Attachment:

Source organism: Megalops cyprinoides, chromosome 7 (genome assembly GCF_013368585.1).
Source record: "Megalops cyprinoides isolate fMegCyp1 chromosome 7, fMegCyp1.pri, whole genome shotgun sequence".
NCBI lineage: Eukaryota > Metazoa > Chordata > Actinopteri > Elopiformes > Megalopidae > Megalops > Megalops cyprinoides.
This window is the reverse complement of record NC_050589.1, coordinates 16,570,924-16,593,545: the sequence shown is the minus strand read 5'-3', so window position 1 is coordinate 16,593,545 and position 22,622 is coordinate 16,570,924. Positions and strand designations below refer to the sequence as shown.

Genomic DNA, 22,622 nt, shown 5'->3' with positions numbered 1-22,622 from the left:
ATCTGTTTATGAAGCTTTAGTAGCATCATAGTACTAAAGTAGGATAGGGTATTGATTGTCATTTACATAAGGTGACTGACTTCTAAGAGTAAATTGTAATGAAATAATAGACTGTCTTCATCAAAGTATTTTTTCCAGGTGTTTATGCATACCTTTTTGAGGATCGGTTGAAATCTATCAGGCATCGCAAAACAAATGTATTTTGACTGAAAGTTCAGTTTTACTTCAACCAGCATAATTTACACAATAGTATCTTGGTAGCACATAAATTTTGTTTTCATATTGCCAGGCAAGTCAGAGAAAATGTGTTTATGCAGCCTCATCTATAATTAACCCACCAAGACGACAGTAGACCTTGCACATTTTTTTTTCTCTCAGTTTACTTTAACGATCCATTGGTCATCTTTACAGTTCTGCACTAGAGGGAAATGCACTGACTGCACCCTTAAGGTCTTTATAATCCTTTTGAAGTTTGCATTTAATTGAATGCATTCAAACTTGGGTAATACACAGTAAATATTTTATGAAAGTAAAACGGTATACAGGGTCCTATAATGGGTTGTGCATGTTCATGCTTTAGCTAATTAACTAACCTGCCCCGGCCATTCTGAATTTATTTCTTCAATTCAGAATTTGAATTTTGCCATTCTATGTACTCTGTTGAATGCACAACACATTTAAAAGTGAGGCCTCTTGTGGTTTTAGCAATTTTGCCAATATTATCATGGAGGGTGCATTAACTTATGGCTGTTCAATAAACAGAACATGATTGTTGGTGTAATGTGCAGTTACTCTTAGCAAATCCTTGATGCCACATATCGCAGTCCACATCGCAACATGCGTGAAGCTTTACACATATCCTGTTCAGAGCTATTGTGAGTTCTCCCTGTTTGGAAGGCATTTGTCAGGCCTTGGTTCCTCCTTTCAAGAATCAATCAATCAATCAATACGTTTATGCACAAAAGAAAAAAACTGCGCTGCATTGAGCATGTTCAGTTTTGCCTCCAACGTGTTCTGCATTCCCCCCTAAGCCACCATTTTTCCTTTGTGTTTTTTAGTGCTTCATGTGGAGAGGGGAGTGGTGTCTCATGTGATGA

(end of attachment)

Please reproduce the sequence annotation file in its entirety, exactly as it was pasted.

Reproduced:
Source organism: Megalops cyprinoides, chromosome 7 (genome assembly GCF_013368585.1).
Source record: "Megalops cyprinoides isolate fMegCyp1 chromosome 7, fMegCyp1.pri, whole genome shotgun sequence".
NCBI lineage: Eukaryota > Metazoa > Chordata > Actinopteri > Elopiformes > Megalopidae > Megalops > Megalops cyprinoides.
This window is the reverse complement of record NC_050589.1, coordinates 16,570,924-16,593,545: the sequence shown is the minus strand read 5'-3', so window position 1 is coordinate 16,593,545 and position 22,622 is coordinate 16,570,924. Positions and strand designations below refer to the sequence as shown.

Genomic DNA, 22,622 nt, shown 5'->3' with positions numbered 1-22,622 from the left:
ATCTGTTTATGAAGCTTTAGTAGCATCATAGTACTAAAGTAGGATAGGGTATTGATTGTCATTTACATAAGGTGACTGACTTCTAAGAGTAAATTGTAATGAAATAATAGACTGTCTTCATCAAAGTATTTTTTCCAGGTGTTTATGCATACCTTTTTGAGGATCGGTTGAAATCTATCAGGCATCGCAAAACAAATGTATTTTGACTGAAAGTTCAGTTTTACTTCAACCAGCATAATTTACACAATAGTATCTTGGTAGCACATAAATTTTGTTTTCATATTGCCAGGCAAGTCAGAGAAAATGTGTTTATGCAGCCTCATCTATAATTAACCCACCAAGACGACAGTAGACCTTGCACATTTTTTTTTCTCTCAGTTTACTTTAACGATCCATTGGTCATCTTTACAGTTCTGCACTAGAGGGAAATGCACTGACTGCACCCTTAAGGTCTTTATAATCCTTTTGAAGTTTGCATTTAATTGAATGCATTCAAACTTGGGTAATACACAGTAAATATTTTATGAAAGTAAAACGGTATACAGGGTCCTATAATGGGTTGTGCATGTTCATGCTTTAGCTAATTAACTAACCTGCCCCGGCCATTCTGAATTTATTTCTTCAATTCAGAATTTGAATTTTGCCATTCTATGTACTCTGTTGAATGCACAACACATTTAAAAGTGAGGCCTCTTGTGGTTTTAGCAATTTTGCCAATATTATCATGGAGGGTGCATTAACTTATGGCTGTTCAATAAACAGAACATGATTGTTGGTGTAATGTGCAGTTACTCTTAGCAAATCCTTGATGCCACATATCGCAGTCCACATCGCAACATGCGTGAAGCTTTACACATATCCTGTTCAGAGCTATTGTGAGTTCTCCCTGTTTGGAAGGCATTTGTCAGGCCTTGGTTCCTCCTTTCAAGAATCAATCAATCAATCAATACGTTTATGCACAAAAGAAAAAAACTGCGCTGCATTGAGCATGTTCAGTTTTGCCTCCAACGTGTTCTGCATTCCCCCCTAAGCCACCATTTTTCCTTTGTGTTTTTTAGTGCTTCATGTGGAGAGGGGAGTGGTGTCTCATGTGATGA